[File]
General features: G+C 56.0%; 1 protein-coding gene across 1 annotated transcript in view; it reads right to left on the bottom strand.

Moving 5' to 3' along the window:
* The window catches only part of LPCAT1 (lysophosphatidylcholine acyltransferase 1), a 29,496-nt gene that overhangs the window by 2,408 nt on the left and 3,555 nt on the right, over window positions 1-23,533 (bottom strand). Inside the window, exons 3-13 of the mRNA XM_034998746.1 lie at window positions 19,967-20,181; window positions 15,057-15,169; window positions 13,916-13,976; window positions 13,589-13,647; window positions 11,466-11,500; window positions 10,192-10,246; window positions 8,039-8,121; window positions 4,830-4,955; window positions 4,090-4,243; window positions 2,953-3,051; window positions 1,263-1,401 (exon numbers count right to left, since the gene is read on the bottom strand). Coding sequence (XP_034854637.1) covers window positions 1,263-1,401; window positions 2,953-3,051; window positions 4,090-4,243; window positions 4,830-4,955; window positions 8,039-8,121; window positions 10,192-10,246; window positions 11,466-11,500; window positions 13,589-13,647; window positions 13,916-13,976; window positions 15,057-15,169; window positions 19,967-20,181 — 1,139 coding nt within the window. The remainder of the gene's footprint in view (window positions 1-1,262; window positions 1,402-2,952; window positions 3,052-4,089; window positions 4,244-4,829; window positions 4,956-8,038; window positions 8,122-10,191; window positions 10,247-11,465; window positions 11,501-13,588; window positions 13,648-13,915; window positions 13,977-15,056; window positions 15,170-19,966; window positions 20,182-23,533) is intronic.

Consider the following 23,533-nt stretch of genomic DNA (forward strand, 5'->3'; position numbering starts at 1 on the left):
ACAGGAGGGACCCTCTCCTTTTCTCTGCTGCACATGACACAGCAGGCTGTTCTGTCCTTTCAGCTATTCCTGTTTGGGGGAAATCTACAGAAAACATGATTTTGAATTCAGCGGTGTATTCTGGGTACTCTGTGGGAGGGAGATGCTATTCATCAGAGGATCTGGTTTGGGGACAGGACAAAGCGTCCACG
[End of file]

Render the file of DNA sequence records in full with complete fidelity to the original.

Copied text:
General features: G+C 56.0%; 1 protein-coding gene across 1 annotated transcript in view; it reads right to left on the bottom strand.

Moving 5' to 3' along the window:
* The window catches only part of LPCAT1 (lysophosphatidylcholine acyltransferase 1), a 29,496-nt gene that overhangs the window by 2,408 nt on the left and 3,555 nt on the right, over window positions 1-23,533 (bottom strand). Inside the window, exons 3-13 of the mRNA XM_034998746.1 lie at window positions 19,967-20,181; window positions 15,057-15,169; window positions 13,916-13,976; window positions 13,589-13,647; window positions 11,466-11,500; window positions 10,192-10,246; window positions 8,039-8,121; window positions 4,830-4,955; window positions 4,090-4,243; window positions 2,953-3,051; window positions 1,263-1,401 (exon numbers count right to left, since the gene is read on the bottom strand). Coding sequence (XP_034854637.1) covers window positions 1,263-1,401; window positions 2,953-3,051; window positions 4,090-4,243; window positions 4,830-4,955; window positions 8,039-8,121; window positions 10,192-10,246; window positions 11,466-11,500; window positions 13,589-13,647; window positions 13,916-13,976; window positions 15,057-15,169; window positions 19,967-20,181 — 1,139 coding nt within the window. The remainder of the gene's footprint in view (window positions 1-1,262; window positions 1,402-2,952; window positions 3,052-4,089; window positions 4,244-4,829; window positions 4,956-8,038; window positions 8,122-10,191; window positions 10,247-11,465; window positions 11,501-13,588; window positions 13,648-13,915; window positions 13,977-15,056; window positions 15,170-19,966; window positions 20,182-23,533) is intronic.

Consider the following 23,533-nt stretch of genomic DNA (forward strand, 5'->3'; position numbering starts at 1 on the left):
ACAGGAGGGACCCTCTCCTTTTCTCTGCTGCACATGACACAGCAGGCTGTTCTGTCCTTTCAGCTATTCCTGTTTGGGGGAAATCTACAGAAAACATGATTTTGAATTCAGCGGTGTATTCTGGGTACTCTGTGGGAGGGAGATGCTATTCATCAGAGGATCTGGTTTGGGGACAGGACAAAGCGTCCACG